Navigation-assisted tumor resection can also help a surgeon to carry out a complex preoperative plan involving a custom allograft or megaprosthesis with precision, thereby improving allograft–host bone congruency (and, in turn, bone union) or prosthesis fit, respectively. Outcomes for extremity resection and allograft reconstruction have yielded a nonunion rate of as low as 6%, while encountering few technical limitations and a modest registration time requirement.[27] It remains difficult to compare oncologic outcomes in small reported series because of varying histologies, inherent biological properties, chemotherapy response, tumor sizes, and limited follow-up. However, improvements in intraoperative visualization, design and execution of a planned resection, and surgical accuracy all serve in support of navigation, even in the absence of more robust outcome data.


Intraoperative navigation has also been a valuable tool in the arthroplasty subspecialty. In TKA, the technology has been used to aid in component positioning, gap balancing, and mechanical alignment. Recent literature on navigated TKA is summarized in Table 3. One study demonstrated that navigation-assisted TKA has been shown to significantly decrease the incidence of postoperative component malalignment.[28] Navigated unicompartmental knee arthroplasty (UKA) may also benefit from increased accuracy, as one study reported a statistically significant increase in the proportion of implants within 2° of the target positions in all parameters when compared with a conventional group.[31] Another study echoed these benefits of navigated TKA but questioned whether navigation demonstrated a clinically relevant advantage, reporting no significant differences in functional outcome, quality of life measures, or satisfaction rates at 2 years postoperatively.[29] However, a study using the Australian Orthopaedic Association National Joint Replacement Registry found that patients under 65 years of age who underwent navigated TKA had a significant reduction in revision rates overall and revisions specifically for loosening when compared with conventional TKA.[30] In addition, a recent study on the U.S. Nationwide Inpatient Sample database demonstrated that navigated TKA was associated with lower transfusion rates and perioperative complications but with no significant difference in length of stay or hospital charges compared with conventional TKA.[32]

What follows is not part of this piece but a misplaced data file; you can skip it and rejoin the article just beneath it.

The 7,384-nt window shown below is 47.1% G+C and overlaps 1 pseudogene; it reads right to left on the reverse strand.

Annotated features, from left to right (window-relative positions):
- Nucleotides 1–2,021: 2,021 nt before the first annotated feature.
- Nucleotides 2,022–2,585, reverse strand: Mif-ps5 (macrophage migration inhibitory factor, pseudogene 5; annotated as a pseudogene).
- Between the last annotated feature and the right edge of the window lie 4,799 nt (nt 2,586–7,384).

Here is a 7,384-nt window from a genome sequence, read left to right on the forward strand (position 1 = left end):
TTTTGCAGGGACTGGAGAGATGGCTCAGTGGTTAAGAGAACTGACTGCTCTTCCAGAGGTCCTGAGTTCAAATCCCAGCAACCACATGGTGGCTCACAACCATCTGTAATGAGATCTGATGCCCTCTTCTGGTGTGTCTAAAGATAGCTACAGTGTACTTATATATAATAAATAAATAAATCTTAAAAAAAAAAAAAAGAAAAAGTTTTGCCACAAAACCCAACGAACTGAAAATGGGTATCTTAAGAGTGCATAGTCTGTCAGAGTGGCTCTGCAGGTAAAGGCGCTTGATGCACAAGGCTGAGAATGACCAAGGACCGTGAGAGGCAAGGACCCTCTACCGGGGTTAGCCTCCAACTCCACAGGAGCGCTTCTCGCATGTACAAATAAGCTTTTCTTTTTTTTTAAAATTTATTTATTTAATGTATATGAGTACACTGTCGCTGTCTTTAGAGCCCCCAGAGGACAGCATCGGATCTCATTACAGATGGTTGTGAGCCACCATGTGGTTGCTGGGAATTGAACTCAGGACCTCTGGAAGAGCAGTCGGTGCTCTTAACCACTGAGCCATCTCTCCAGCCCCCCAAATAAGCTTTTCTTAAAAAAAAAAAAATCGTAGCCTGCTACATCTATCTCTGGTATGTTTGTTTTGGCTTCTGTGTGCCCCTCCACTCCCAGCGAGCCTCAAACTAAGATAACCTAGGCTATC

Intraoperative navigation systems have also been used to assist in successful component positioning for total hip arthroplasty and reverse total shoulder arthroplasty. In total hip arthroplasty, CT-based navigation has been shown to improve accuracy of cup positioning, including both cup inclination and anteversion, in a patient cohort with primary osteoarthritis and hip dysplasia.[33] Additionally, a study on passive navigation for reverse total shoulder arthroplasty using patient-specific glenoid baseplate drill guides has shown the potential to improve the accuracy of glenoid baseplate positioning when compared with a preoperative surgical plan.[34] Although navigated arthroplasty does have its benefits, it is important to note that the temporary reference pins placed outside of the surgical site can pose pin-site complications. A review on 3,136 pin sites in 839 patients reported five pin-site complications, including three infections, one neurapraxia, and one suture abscess, but no fractures.[35]

Orthopaedic Trauma

Surgical navigation has also been studied in various orthopaedic trauma settings. Fractures that are amenable to percutaneous screw fixation lend themselves particularly well to intraoperative navigation. For percutaneous pinning of femoral neck fractures, fluoroscopy-based navigation has been shown to improve parallelism and spread as well as minimize overall complications and revision surgery rates compared with conventional C-arm fluoroscopy.[36] Along the same lines, applications in percutaneous screw fixation for pelvic and acetabular fractures have demonstrated high accuracy of screw placement compared with a CT-based preoperative plan.[37] A cadaveric study on percutaneous iliosacral screw placement by orthopedic trainees using intraoperative fluoroscopic navigation coupled with a CT-based preoperative plan showed that a navigation use significantly increased accuracy, decreased Kirshner wire insertions, and decreased radiation time.[38] A cadaveric study on scaphoid fracture percutaneous fixation showed similar benefits: although navigation required an average of five additional minutes of setup, it significantly reduced guidewire placement time and fluoroscopy time, and had the same accuracy as conventional fluoroscopy.[39]